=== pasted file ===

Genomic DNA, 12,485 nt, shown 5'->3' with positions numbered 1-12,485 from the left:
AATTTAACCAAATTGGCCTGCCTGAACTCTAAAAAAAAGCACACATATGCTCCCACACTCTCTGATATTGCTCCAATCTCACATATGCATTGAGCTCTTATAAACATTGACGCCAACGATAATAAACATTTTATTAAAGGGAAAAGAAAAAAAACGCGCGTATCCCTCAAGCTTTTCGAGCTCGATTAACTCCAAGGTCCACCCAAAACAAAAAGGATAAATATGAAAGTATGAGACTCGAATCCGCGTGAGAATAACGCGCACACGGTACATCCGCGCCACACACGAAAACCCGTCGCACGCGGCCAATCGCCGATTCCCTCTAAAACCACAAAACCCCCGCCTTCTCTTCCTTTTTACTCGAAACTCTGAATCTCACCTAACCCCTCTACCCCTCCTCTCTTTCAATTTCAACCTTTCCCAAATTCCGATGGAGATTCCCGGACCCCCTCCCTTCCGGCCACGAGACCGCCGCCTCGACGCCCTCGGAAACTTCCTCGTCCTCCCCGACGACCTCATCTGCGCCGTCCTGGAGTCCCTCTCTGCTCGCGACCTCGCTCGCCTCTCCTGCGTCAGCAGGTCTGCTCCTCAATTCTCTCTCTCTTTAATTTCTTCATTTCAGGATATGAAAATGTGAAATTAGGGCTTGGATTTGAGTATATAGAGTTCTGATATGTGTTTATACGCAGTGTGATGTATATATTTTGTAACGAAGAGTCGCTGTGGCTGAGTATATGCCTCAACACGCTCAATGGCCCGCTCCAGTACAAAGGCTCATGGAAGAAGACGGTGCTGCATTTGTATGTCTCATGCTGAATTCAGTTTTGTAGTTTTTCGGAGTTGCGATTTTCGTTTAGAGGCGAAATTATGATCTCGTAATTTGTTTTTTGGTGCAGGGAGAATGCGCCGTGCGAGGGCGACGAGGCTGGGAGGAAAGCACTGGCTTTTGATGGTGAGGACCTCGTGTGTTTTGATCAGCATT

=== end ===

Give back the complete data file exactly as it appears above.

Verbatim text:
Genomic DNA, 12,485 nt, shown 5'->3' with positions numbered 1-12,485 from the left:
AATTTAACCAAATTGGCCTGCCTGAACTCTAAAAAAAAGCACACATATGCTCCCACACTCTCTGATATTGCTCCAATCTCACATATGCATTGAGCTCTTATAAACATTGACGCCAACGATAATAAACATTTTATTAAAGGGAAAAGAAAAAAAACGCGCGTATCCCTCAAGCTTTTCGAGCTCGATTAACTCCAAGGTCCACCCAAAACAAAAAGGATAAATATGAAAGTATGAGACTCGAATCCGCGTGAGAATAACGCGCACACGGTACATCCGCGCCACACACGAAAACCCGTCGCACGCGGCCAATCGCCGATTCCCTCTAAAACCACAAAACCCCCGCCTTCTCTTCCTTTTTACTCGAAACTCTGAATCTCACCTAACCCCTCTACCCCTCCTCTCTTTCAATTTCAACCTTTCCCAAATTCCGATGGAGATTCCCGGACCCCCTCCCTTCCGGCCACGAGACCGCCGCCTCGACGCCCTCGGAAACTTCCTCGTCCTCCCCGACGACCTCATCTGCGCCGTCCTGGAGTCCCTCTCTGCTCGCGACCTCGCTCGCCTCTCCTGCGTCAGCAGGTCTGCTCCTCAATTCTCTCTCTCTTTAATTTCTTCATTTCAGGATATGAAAATGTGAAATTAGGGCTTGGATTTGAGTATATAGAGTTCTGATATGTGTTTATACGCAGTGTGATGTATATATTTTGTAACGAAGAGTCGCTGTGGCTGAGTATATGCCTCAACACGCTCAATGGCCCGCTCCAGTACAAAGGCTCATGGAAGAAGACGGTGCTGCATTTGTATGTCTCATGCTGAATTCAGTTTTGTAGTTTTTCGGAGTTGCGATTTTCGTTTAGAGGCGAAATTATGATCTCGTAATTTGTTTTTTGGTGCAGGGAGAATGCGCCGTGCGAGGGCGACGAGGCTGGGAGGAAAGCACTGGCTTTTGATGGTGAGGACCTCGTGTGTTTTGATCAGCATT